So not normal is this fishing expedition that when Jesus appears on the beach, ready to host a Bar-B-Que, the disciples don’t even recognize their Lord. The same Lord with whom they had just spent three years traveling. The same Lord with whom they had intense conversations. The disciples simply don't recognize Jesus. Certainly in the midst of this time of confusion their minds traveled back across that great divide to the “that was then” time when they first encountered Jesus.

            On that day three years earlier, standing by the shore, their Master's first words to them were, “Follow me and I will make you fishers of men.” And immediately they left their nets and followed him.

            But that was then and this is now. Certainly on this day as Jesus again stood on the shore and called out to these fishermen they heard more in his poignant question than a simple conversation-starter from a stranger. “Children, have you any fish?” They answered him, “No.”

            “Children, have you realized that you’ve crossed a line and your world will never be the same?” “No.”

            “Children, have you become fully aware of the truth that is in you that has the capacity to set yourselves and the whole world free?” “No.”

            “Children, have you remembered that I promised to pray for you and that God is keeping you in the world for a reason? “No.”

            “Children, have you acknowledged God’s power working in you to do infinitely more than you can ask or imagine?” “No.”

            “Children, have you taken your experiences of ministering with me and incorporated them into your lives in such a way that you now fish for men?” “No.”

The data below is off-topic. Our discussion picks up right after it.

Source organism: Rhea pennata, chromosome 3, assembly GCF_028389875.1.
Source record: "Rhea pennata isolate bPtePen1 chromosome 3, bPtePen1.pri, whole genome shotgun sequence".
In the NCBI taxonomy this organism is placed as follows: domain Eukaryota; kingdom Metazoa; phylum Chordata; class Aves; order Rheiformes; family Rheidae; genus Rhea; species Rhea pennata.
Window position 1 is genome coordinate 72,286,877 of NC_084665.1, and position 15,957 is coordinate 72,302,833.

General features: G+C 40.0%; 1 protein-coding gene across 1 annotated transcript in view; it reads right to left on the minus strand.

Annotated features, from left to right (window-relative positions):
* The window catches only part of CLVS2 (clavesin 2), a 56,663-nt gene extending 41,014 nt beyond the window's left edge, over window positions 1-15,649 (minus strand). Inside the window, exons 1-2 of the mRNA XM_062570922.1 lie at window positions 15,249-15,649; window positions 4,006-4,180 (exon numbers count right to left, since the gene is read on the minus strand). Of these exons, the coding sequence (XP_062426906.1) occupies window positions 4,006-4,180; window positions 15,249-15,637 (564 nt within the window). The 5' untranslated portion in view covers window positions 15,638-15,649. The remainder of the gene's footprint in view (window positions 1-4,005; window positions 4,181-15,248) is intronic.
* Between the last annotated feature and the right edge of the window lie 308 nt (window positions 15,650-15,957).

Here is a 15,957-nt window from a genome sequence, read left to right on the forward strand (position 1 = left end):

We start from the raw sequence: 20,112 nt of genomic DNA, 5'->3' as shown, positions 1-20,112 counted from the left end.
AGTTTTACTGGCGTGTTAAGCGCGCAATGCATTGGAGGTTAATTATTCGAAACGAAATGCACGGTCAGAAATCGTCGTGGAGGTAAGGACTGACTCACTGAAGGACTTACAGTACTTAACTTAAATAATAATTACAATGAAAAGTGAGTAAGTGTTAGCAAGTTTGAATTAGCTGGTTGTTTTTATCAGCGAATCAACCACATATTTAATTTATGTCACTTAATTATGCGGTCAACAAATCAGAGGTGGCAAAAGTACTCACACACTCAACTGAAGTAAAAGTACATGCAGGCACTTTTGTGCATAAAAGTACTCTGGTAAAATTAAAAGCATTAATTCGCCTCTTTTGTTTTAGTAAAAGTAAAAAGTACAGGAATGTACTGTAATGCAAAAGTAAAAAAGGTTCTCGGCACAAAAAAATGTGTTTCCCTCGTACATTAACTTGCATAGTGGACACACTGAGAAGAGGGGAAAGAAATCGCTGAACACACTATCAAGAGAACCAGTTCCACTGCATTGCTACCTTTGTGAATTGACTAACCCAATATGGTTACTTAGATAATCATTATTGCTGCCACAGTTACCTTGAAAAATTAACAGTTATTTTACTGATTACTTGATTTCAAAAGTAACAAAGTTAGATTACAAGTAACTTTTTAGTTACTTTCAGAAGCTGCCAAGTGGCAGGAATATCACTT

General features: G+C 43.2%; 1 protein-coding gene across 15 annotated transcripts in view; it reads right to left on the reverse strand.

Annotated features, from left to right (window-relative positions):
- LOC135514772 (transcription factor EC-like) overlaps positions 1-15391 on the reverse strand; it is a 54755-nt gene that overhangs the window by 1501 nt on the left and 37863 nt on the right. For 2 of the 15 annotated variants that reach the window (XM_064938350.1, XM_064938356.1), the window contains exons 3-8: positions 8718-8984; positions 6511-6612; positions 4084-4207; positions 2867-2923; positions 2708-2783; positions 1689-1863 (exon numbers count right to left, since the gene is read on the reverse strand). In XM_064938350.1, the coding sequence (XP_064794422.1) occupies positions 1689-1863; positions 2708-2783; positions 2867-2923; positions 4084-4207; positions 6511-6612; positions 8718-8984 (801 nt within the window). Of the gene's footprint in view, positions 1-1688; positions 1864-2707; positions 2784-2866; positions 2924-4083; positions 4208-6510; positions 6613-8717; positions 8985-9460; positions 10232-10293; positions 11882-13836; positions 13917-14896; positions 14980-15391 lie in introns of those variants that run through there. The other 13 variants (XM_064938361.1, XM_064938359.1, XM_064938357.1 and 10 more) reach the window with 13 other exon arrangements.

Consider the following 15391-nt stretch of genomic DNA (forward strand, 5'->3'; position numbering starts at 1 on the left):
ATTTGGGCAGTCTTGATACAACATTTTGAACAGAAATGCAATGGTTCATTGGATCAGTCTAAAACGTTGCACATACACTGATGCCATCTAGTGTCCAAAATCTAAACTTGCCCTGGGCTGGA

He said to them, “Cast your net on the right side of the boat, and you will find some.”

            He did not say to them, “No more fishing for you.”
            He did not say to them, “Ehhh...Just keep doing what you’re doing and eventually maybe your luck will change.”
            He did not say to them, “What are you, a bunch of losers – or simply idiots?”
            He did not say to them, “Get out of the boat and let me handle this.”

            He said to them, “Cast your net on the right side of the boat, and you will find some.” Look guys, I know this is going to sound a little weird, but the fish are there. Trust me. Sometimes just a small change in orientation – just a shift in perspective – is all that is needed.
            So, follow my instructions. Take up your net, turn around and face the other direction, and cast your net again.

            And, with eyes wide open, they cast the net…and this time…this time they were not able to haul it in for the quantity of fish was so great: a hundred and fifty-three to be exact.

            And although there were so many, the net was not torn.

            We are disciples. We tend, in the midst of our grief and confusion to return to what is familiar. But Jesus calls us beyond the familiar – beyond grief and confusion – to resurrection life with him.

            What is resurrection life?

            · Resurrection life is a life where we take up our nets and become fishers of men – we tell the story of our faith to those who are outside the church and then we say to them, “Come and See.”
            · Resurrection life is a life where we aren’t surprised when Jesus calls to us – we expect to hear the master’s voice speaking words of encouragement and instruction and challenging our perspectives and our comfort zones – and we are obedient to that voice.

            · Resurrection life is a life where if at first we don’t succeed, we don’t just try, try again – but we try new things, we try to change our perspective and trust that God has something great in store for us.